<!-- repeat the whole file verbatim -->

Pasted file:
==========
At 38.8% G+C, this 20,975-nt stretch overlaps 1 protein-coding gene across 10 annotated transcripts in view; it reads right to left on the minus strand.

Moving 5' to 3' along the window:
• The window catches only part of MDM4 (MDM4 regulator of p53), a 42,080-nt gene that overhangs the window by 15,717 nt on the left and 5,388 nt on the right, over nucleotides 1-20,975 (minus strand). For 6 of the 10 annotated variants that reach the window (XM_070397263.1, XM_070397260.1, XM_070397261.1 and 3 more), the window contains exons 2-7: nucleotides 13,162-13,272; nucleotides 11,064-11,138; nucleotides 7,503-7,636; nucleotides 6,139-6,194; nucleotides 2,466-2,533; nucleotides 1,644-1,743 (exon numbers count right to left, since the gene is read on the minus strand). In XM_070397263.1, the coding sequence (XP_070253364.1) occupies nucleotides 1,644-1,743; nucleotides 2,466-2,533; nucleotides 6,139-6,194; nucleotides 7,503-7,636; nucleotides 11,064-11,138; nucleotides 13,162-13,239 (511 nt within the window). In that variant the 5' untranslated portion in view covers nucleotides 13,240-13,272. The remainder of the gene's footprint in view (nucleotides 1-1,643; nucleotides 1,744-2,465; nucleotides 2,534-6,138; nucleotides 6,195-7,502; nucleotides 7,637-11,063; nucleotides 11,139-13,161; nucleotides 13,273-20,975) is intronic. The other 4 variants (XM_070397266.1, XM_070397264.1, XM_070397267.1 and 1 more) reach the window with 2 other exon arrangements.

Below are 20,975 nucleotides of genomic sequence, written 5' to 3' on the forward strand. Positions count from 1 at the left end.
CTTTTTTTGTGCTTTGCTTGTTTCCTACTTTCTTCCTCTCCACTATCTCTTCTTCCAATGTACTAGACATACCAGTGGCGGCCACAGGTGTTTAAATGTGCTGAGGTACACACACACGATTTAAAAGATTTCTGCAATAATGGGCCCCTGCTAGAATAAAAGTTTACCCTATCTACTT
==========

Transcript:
At 38.8% G+C, this 20,975-nt stretch overlaps 1 protein-coding gene across 10 annotated transcripts in view; it reads right to left on the minus strand.

Moving 5' to 3' along the window:
• The window catches only part of MDM4 (MDM4 regulator of p53), a 42,080-nt gene that overhangs the window by 15,717 nt on the left and 5,388 nt on the right, over nucleotides 1-20,975 (minus strand). For 6 of the 10 annotated variants that reach the window (XM_070397263.1, XM_070397260.1, XM_070397261.1 and 3 more), the window contains exons 2-7: nucleotides 13,162-13,272; nucleotides 11,064-11,138; nucleotides 7,503-7,636; nucleotides 6,139-6,194; nucleotides 2,466-2,533; nucleotides 1,644-1,743 (exon numbers count right to left, since the gene is read on the minus strand). In XM_070397263.1, the coding sequence (XP_070253364.1) occupies nucleotides 1,644-1,743; nucleotides 2,466-2,533; nucleotides 6,139-6,194; nucleotides 7,503-7,636; nucleotides 11,064-11,138; nucleotides 13,162-13,239 (511 nt within the window). In that variant the 5' untranslated portion in view covers nucleotides 13,240-13,272. The remainder of the gene's footprint in view (nucleotides 1-1,643; nucleotides 1,744-2,465; nucleotides 2,534-6,138; nucleotides 6,195-7,502; nucleotides 7,637-11,063; nucleotides 11,139-13,161; nucleotides 13,273-20,975) is intronic. The other 4 variants (XM_070397266.1, XM_070397264.1, XM_070397267.1 and 1 more) reach the window with 2 other exon arrangements.

Below are 20,975 nucleotides of genomic sequence, written 5' to 3' on the forward strand. Positions count from 1 at the left end.
CTTTTTTTGTGCTTTGCTTGTTTCCTACTTTCTTCCTCTCCACTATCTCTTCTTCCAATGTACTAGACATACCAGTGGCGGCCACAGGTGTTTAAATGTGCTGAGGTACACACACACGATTTAAAAGATTTCTGCAATAATGGGCCCCTGCTAGAATAAAAGTTTACCCTATCTACTT